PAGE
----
ATLANTA - Calling Hartsfield-Jackson International Airport the ‘people’s airport,’ the new interim general manager promised a new era of transparency as he combats concerns with corruption in the contract bidding process.

On Tuesday, after less than 24 hours on the job, he began to meet with staff to start a review of the airport’s procurement process. While Balram Bheodari anticipates putting in a new layer of review, he said he has full confidence decisions made in the past were ethical and legal.

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More than a dozen retail and restaurant contracts were put on hold in 2017 after one of Bheodari’s predecessors accused Mayor Reed of interfering with the bidding process. The allegations came after Miguel Southwell was fired but were withdrawn weeks later. That didn’t stop the city council from expressing concerns and the U.S. Department of Justice from issuing a subpoena related to several contract bids.

“The airport is a city-owned entity. Politics is a way of our life," Bheodari said. "But one thing I am going to ensure the team is that we will be transparent to those that we have to report."

But the word transparency lost its meaning for many after Mayor Kasim Reed released more than a million documents in 2017, even though that subpoena wasn’t included in them. The city council wasn't aware either having been alerted to its existence as it prepared to vote on the contracts.

Even if the DOJ’s investigation never leads to an indictment of criminal wrongdoing, Sara Henderson, executive director of the government watchdog group Common Cause, said it has already led to renewed questions about the relationship between city employees and vendors.

“They don’t need to be involved personally, professionally, anything, with those airport contractors,” Henderson said.

Airport deputy general manager Cortes Carter was let go after it was discovered his wife worked at another airport with a vendor who also had a presence in Atlanta.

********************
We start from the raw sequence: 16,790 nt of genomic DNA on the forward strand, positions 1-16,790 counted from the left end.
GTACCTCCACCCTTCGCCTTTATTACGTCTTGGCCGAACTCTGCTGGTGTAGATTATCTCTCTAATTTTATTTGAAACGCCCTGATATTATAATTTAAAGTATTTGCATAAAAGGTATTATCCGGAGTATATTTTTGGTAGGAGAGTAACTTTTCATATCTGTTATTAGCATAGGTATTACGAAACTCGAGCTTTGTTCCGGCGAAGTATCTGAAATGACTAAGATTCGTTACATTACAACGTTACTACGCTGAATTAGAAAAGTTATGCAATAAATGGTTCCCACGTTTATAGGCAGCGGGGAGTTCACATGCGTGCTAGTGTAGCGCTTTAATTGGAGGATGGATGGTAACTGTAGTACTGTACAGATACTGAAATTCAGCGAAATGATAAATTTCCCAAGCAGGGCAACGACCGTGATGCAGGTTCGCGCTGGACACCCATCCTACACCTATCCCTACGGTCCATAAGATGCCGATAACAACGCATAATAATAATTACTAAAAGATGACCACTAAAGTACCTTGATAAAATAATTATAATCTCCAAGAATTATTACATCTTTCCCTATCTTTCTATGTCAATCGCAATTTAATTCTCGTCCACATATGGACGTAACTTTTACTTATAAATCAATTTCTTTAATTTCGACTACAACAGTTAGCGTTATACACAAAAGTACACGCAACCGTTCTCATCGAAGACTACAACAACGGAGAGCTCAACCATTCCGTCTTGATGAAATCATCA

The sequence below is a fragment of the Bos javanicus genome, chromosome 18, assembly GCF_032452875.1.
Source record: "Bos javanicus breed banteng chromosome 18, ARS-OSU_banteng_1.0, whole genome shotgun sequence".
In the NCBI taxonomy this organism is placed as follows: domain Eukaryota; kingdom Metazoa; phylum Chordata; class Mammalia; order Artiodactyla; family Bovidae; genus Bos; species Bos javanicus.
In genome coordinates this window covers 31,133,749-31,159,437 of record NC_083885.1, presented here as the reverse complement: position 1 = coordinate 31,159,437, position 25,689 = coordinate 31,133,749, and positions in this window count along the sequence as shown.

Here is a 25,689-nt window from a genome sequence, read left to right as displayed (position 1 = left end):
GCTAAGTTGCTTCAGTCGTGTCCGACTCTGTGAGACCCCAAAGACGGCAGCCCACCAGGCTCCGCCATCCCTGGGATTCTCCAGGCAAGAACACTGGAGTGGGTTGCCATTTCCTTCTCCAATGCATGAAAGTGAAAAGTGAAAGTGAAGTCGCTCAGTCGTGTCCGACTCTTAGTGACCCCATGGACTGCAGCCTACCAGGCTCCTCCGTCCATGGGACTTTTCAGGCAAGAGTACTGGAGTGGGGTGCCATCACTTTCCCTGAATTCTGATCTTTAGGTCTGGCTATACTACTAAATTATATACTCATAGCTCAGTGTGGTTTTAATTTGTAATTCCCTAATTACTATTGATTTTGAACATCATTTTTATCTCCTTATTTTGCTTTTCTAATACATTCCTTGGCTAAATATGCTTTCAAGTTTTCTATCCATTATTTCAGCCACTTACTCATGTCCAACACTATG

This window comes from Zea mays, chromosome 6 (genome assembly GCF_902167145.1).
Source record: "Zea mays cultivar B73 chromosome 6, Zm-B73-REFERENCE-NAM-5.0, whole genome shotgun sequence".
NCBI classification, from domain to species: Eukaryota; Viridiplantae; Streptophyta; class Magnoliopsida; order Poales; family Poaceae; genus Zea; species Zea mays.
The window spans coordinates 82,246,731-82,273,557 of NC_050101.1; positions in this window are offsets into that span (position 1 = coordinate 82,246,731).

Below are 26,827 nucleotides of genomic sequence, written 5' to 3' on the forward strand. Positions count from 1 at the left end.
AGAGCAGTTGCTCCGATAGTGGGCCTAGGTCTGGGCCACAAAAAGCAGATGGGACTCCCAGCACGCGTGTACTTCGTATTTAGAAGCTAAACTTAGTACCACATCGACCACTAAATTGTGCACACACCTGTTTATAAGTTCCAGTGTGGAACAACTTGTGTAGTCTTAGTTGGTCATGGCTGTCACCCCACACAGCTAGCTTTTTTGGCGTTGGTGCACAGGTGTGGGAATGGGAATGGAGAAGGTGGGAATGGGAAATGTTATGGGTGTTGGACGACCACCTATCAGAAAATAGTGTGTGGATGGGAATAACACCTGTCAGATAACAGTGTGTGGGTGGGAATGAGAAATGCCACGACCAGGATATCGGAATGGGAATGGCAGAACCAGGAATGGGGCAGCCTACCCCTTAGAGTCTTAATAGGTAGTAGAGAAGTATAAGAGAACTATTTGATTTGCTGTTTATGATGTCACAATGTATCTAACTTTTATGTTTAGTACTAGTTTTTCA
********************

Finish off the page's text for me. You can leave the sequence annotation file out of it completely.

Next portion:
Afterward, he told ethics investigators one of his interviews involved Reed’s brother, Tracy, and two airport vendors associated with Hojeij Branded Foods. The vendors deny the allegation.

Hojeij won one of the lucrative contracts currently under review.

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Another current vendor, Mack Wilbourn operates at least nine restaurant locations at the airport, such as Popeyes and Baja Fresh. It’s not hard to find social media photos of him and Reed at fundraisers and charity events throughout his two terms as mayor.

In the early 90’s Wilbourn was acquitted of federal corruption charges, but his business partner, Dan Paradies, went to prison for trying to manipulate airport contracts. His nephew now serves as CEO of Paradies Lagardere and together with Mack Wilbourn, their business ventures control nearly ten percent of all concessions at the airport as well as 15 vending machines.

From friendships to campaign support, more than half of all companies currently doing business at the airport donated to Reed’s campaign and at least a third donated to Mayor Bottoms. Henderson admits, there’s nothing illegal about it.

“But the optics to the taxpayer and to the citizen is that person is buying favor by giving you this campaign contribution. So, I think pay to play has to be done with,” she said.

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Bheodari said anyone with a legitimate concern needs to bring it forward and have it investigated. Otherwise, it’s time to move forward. He said he needs more time to evaluate whether the current concession contracts on hold need to be re-bid, but said he will make a recommendation to Mayor Bottoms soon.

What Bheodari does promise is integrity. He said he will execute any decision Mayor Bottoms makes as long as it’s not, “illegal, immoral or will bring imminent danger to the organization.”

11Alive reached out to Mayor Keisha Lance Bottoms' office on where she stands in her review of the city’s procurement process and when she expects to hire a new procurement chief and permanent airport GM.

A spokesperson released the following statement saying, "We are in the midst of a thorough, deliberate interview process for a number of cabinet and leadership positions."